Joint laxity and hypermobility can also be features of hip dysplasia. The prevalence of hip dysplasia is 1 in 100 infants which are treated for hip dysplasia and 1 in 500 infants are born with completely dislocated hips. Hip dysplasia can also develop after birth which is why the preferred terminology is developmental dysplasia of the hip or DDH.

In some patients with hip dysplasia, a connective tissue disorder such as Ehlers-Danlos Syndrome (EDS) can be a cause for their joint laxity. EDS is a group of disorders that affect connective tissues supporting the skin, bones, blood vessels, and many other organs and tissues. Defects in connective tissues cause the signs and symptoms of these conditions, which range from mildly loose joints to life-threatening complications. The prevalence of EDS is suspected to be 1 in 5000 for the most common type (hypermobile) and is even less common the rarer of the 13 subtypes.

A majority of hip dysplasia cases are not related to EDS. There is also “acquired” hypermobility through activities and sports, such as a baseball pitcher having a hypermobile shoulder, a hockey goalie with hypermobile hips, and dancers and gymnasts having more joint hypermobility than the average individual.  The terms “hypermobility” and “flexibility” are often used interchangeably, but actually mean different things. Hypermobility is laxity of the joints and flexibility is length of the muscle.  Flexibility varies by individual but can be trained through activity, such as seen in dancers.  Just because a person is flexible does not mean that they are hypermobile.  Similarly, people with hypermobility may develop decreased flexibility and muscle imbalances over time.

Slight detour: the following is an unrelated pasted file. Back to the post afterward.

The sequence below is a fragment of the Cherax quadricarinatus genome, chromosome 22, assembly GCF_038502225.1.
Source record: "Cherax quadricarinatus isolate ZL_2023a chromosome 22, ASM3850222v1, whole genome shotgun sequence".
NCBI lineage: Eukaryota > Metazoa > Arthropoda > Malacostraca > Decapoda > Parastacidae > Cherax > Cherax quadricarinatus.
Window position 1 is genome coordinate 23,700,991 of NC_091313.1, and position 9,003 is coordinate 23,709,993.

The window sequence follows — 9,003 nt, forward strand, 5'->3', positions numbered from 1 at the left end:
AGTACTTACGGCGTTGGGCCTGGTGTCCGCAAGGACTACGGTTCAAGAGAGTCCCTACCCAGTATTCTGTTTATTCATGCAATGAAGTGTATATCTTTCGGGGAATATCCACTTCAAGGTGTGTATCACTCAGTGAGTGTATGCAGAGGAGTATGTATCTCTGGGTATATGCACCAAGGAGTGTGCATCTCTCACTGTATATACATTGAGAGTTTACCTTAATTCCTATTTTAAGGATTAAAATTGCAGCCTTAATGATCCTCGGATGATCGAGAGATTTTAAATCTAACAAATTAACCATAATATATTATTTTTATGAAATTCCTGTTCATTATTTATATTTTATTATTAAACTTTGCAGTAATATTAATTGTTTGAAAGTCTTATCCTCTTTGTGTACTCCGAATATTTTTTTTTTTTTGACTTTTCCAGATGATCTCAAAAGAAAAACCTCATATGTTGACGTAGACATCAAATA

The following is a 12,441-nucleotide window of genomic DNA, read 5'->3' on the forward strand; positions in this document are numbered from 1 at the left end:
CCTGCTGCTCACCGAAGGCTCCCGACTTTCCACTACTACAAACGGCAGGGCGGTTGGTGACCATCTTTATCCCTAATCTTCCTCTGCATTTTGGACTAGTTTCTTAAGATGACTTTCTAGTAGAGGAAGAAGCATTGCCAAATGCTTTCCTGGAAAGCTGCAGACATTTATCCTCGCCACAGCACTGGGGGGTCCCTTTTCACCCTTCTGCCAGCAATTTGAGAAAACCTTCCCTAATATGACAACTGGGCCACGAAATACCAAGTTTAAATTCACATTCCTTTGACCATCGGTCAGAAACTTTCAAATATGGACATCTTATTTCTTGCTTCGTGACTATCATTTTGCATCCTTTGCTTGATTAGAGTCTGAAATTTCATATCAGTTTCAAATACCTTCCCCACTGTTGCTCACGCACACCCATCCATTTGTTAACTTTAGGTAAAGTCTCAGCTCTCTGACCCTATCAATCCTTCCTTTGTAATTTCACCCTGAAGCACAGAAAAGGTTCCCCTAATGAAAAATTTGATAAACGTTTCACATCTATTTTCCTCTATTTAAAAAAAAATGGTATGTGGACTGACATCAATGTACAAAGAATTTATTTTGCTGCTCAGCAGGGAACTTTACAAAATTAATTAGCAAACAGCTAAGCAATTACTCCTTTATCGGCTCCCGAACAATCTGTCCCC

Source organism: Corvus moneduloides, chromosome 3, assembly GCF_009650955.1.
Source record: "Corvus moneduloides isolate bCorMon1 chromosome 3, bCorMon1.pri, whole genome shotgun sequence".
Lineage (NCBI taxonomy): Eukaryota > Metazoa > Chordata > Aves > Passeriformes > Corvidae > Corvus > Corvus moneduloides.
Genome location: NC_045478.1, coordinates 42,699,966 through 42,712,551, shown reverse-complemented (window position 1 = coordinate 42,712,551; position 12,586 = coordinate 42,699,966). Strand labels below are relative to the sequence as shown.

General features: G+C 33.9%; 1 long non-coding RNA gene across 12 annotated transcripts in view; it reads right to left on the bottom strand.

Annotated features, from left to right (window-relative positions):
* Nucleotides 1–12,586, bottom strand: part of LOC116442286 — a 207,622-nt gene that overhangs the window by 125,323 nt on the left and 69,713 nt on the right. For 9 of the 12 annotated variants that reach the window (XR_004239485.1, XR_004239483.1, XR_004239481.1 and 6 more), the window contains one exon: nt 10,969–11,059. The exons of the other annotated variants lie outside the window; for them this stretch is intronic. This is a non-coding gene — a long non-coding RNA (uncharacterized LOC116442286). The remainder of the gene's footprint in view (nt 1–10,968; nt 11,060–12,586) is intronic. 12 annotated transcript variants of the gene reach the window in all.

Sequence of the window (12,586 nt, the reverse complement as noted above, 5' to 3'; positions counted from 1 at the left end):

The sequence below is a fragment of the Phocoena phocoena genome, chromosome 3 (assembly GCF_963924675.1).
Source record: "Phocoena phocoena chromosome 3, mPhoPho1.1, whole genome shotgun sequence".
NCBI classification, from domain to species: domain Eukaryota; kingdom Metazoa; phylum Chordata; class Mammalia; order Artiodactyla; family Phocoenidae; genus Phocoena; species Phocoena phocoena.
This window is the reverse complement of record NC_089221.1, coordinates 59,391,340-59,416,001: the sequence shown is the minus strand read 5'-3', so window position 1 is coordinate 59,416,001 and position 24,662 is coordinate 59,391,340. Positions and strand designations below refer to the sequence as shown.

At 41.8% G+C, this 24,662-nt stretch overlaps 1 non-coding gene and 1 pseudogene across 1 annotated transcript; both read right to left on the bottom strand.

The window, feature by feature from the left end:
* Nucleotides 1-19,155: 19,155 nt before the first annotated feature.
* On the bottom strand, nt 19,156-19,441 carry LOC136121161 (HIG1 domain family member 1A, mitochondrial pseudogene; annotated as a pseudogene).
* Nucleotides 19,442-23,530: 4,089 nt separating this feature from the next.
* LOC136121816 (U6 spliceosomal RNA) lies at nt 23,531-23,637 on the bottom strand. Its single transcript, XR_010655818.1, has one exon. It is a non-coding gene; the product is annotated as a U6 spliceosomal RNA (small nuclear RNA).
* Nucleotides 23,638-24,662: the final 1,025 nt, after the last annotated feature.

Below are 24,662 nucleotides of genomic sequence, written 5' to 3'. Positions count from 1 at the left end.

Having acquired hypermobility does not necessarily mean that an individual has EDS. However, because individuals with EDS have joint hypermobility and defects in connective tissue, hip dysplasia is more common in those with the disorder.  Genetic testing for EDS is not necessary for hip dysplasia patients unless other health issues are present.  However, if you suspect that you have EDS, this should be discussed with your primary care provider and a referral to a geneticist may be helpful.

EDS Resources

https://ghr.nlm.nih.gov/condition/ehlers-danlos-syndrome

https://www.ehlers-danlos.com

Acquired Hypermobility Resources

https://adc.bmj.com/content/80/2/188

Author: Ashley Spalla